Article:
Terrorists attacks never get easier to deal with. For the victims and their families in Paris last night, life will never be the same again. For those who experienced it from afar, following news and social media commentary throughout, we got off lightly, but it’s doubtful we will ever be the same either. Every report of another site being affected, every number filtering through, and then the reports of the police storming the packed Bataclan Theatre…this was a night many of us will want to forget, but likely never will.
This morning we’ve heard the news – so familiar now – of Islamic Extremist attackers, from President Hollande himself. Followed by a statement from ‘I.S’, claiming them. But this isn’t about any one religion, in fact it’s not about religion at all. This is about belief. The indoctrination that asks people to sincerely believe that extreme violence and murder will see them eternally rewarded.
This isn’t about religion, but it is about faith. Faith exists despite, or in spite of evidence; it is that state of mind where you wish to defend your beliefs – your dearly held traditions, or sometimes your personal delusions – without having any good reason to do so. So long as we allow faith to sit side by side with reason, we allow dogma to sit side by side with common sense, absolute certainty to sit with personable negotiation and sincere violence to battle with reasonable conversation.
Unfortunately, although this isn’t about religion, it is within religion that faith – and the unavoidable fruits of dogma, certainty and violence – breed. It is religion that offers faith as a reasonable, even virtuous method of belief.
Already we have world leaders preparing us for an increased, renewed military intervention. Yet in fighting against terrorism, war and violence has never worked. How much longer need we send our soldiers to battle, whilst encountering regular, increasing terrorist attacks in response?
It didn’t work, it hasn’t worked, and it’s not going to work. The battle of ideas is where terrorism will be defeated, and is where we need to focus our efforts so that in 50 years’ time we aren’t still talking about the latest major city to suffer, as Paris has had to heartbreakingly suffer again and again. But this battle of ideas involves brave honesty: the honesty of Christians, Muslims, Jews, Hindus, Atheists and everyone else to make a solemn, united stand. That stand must be for reason. For keeping religious beliefs private, for making sure that the place for private faith is in private lives; not in politics, not in organised pressure groups of any type, and not in social movements.
This is the only effective way to fight religious extremism, and we must finally start talking about it. Fighting extremist religion with moderate religion is like fighting blue with red, creating ever more imaginative colours, yet always creating shades of violence of some type. Religious texts have never been textbooks of right and wrong, and have always been open to interpretations of violence and intolerance; asking moderates to moderate extremist pockets of believers is an impossible task, and it understandably hasn’t worked.
Similarly fighting terrorism with violence has been like fighting fire with gasoline. We are fighting people with sincere religious and political beliefs – people who regularly commit suicide to further their cause – and all war has done is motivate those sincere believers into revenge missions, with the promise of eternal reward beckoning.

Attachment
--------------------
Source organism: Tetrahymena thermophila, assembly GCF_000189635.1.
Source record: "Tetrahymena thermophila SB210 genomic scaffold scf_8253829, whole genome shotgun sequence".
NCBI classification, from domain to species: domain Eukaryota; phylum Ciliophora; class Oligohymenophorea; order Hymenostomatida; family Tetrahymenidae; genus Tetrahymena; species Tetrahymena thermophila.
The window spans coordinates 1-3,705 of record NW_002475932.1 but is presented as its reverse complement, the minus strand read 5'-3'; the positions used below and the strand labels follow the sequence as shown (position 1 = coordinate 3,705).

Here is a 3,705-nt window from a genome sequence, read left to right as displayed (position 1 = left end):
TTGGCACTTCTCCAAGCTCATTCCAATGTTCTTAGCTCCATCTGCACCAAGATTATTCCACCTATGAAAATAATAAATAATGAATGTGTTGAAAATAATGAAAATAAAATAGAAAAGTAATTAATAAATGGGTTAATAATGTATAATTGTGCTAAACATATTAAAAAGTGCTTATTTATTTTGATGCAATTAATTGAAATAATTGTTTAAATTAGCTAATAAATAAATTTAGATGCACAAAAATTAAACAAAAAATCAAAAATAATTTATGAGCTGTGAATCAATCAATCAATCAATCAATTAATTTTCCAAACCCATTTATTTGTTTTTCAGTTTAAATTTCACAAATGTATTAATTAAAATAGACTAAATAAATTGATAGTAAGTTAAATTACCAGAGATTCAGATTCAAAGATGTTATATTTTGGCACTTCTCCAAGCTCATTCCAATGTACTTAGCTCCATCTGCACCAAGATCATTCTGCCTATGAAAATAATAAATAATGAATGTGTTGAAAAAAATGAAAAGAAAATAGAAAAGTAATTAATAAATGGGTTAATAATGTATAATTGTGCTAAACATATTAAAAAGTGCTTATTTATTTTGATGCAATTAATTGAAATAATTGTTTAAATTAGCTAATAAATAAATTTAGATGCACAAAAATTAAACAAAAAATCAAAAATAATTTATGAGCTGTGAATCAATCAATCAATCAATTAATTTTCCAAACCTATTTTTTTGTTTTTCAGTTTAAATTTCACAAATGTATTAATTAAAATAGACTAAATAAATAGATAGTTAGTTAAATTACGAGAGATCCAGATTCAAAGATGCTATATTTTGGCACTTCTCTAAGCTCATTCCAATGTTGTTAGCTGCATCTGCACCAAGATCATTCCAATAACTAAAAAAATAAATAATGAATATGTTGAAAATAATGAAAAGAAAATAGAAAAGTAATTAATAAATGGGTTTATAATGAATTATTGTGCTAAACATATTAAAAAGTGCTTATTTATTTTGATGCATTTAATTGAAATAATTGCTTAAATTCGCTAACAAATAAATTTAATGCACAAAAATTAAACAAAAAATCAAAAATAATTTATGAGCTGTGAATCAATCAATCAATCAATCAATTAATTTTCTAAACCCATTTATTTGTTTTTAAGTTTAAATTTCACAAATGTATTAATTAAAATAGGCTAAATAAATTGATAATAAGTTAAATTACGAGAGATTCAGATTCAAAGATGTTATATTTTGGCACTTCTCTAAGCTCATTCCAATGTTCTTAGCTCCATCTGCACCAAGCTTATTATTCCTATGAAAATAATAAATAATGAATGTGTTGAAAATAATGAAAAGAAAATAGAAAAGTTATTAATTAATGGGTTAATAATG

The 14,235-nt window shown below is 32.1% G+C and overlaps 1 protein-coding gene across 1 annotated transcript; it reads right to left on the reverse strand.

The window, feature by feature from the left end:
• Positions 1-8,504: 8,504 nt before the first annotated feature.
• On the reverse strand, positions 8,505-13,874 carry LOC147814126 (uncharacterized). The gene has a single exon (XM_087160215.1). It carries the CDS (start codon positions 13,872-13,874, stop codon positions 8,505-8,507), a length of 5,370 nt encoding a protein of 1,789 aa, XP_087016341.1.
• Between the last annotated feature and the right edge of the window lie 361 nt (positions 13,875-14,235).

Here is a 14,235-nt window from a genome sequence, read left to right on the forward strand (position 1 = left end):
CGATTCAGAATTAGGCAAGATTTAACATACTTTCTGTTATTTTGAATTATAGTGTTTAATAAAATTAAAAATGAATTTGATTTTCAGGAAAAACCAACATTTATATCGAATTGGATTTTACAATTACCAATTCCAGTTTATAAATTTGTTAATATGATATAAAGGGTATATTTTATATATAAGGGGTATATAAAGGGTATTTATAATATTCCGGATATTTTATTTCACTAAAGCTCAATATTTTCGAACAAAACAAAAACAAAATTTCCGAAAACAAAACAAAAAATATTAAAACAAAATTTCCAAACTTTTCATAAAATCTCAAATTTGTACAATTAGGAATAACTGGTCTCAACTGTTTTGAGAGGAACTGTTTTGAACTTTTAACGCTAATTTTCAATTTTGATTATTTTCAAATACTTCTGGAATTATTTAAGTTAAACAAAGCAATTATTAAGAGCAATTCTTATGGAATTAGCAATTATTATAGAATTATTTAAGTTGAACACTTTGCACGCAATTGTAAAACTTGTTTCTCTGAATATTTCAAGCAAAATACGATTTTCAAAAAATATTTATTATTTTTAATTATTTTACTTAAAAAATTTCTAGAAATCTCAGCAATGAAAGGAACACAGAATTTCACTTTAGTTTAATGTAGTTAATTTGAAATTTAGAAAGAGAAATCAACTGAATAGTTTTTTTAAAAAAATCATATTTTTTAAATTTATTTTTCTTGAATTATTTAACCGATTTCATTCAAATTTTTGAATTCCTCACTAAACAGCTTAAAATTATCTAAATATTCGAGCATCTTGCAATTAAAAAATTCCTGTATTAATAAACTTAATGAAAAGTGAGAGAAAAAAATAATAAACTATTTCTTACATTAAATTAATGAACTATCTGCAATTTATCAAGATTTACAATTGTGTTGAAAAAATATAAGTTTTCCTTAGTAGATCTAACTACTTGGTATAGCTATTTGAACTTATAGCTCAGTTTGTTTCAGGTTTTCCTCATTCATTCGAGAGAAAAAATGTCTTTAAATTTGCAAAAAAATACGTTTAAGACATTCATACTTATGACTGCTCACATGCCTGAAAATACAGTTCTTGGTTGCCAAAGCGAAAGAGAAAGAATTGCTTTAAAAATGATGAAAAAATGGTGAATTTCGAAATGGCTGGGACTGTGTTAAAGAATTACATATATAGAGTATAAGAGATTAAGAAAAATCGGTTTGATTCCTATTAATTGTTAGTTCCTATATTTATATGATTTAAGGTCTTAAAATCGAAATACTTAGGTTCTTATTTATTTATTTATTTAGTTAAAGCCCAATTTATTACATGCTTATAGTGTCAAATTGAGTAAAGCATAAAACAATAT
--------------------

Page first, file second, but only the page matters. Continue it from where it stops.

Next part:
We need to start a war we can win: not a war within or among religions, or a war within or against people, but a war of ideas. The war should be waged on behalf of reason, with the goal of peace. Regardless of our personal beliefs – religious or otherwise – we must be united in our stand against the flames of dogmatic violence, and we can only do that by standing against the roots of the fire: the idea of faith. It will not be atheists or secularists that need to lead this movement, but the leaders of religious communities, who must disband in an honourable, inspirational and influential way. We are all counting on you. We are all preparing to stand together. We can no longer afford the myth that faith is a virtuous mental trait, when the world is now plagued by sincere, faithful people who would destroy our communities – our most free and proud cities – in servitude to imagined, personal God’s, or mythical states of being after death.
I can’t ask you, the religious, to abandon your religious beliefs; that is like you asking me to abandon my like for the taste of my favourite food, or my aesthetic preference for music. It’s an impossible task. But I do ask that you begin separating your personal beliefs from the social sphere – and begin asking your colleagues to do the same. We will not defeat terrorism whilst people sincerely believe that their faith needs to be spread, or that others in the world are wronging their unnegotiable spiritual beliefs.
Last night, as the situation unveiled in the Bataclan, news agencies globally called it a hostage situation. But it was no such thing. Those attackers wore suicide belts, and went into that building willing to detonate them. Those concert goers were not taken as hostages, they were victims of an intended massacre. Hostage situations mean we have criminals (however heinous) who are willing to negotiate – people generally living in the same sphere of meaning as us – and who we can point to mental insanity or else desperate intention. We need to recognise the difference between political motivation, desperation and criminal insanity (what used to cause crime) and sincere, calm, faithful action. The latter is not open to negotiation, and is winning the battle of ideas, whilst we fight it with traditional war and traditional religion. We’re fighting the wrong battle, and we’re losing. How many more nights like 13/11 will we allow before we do something?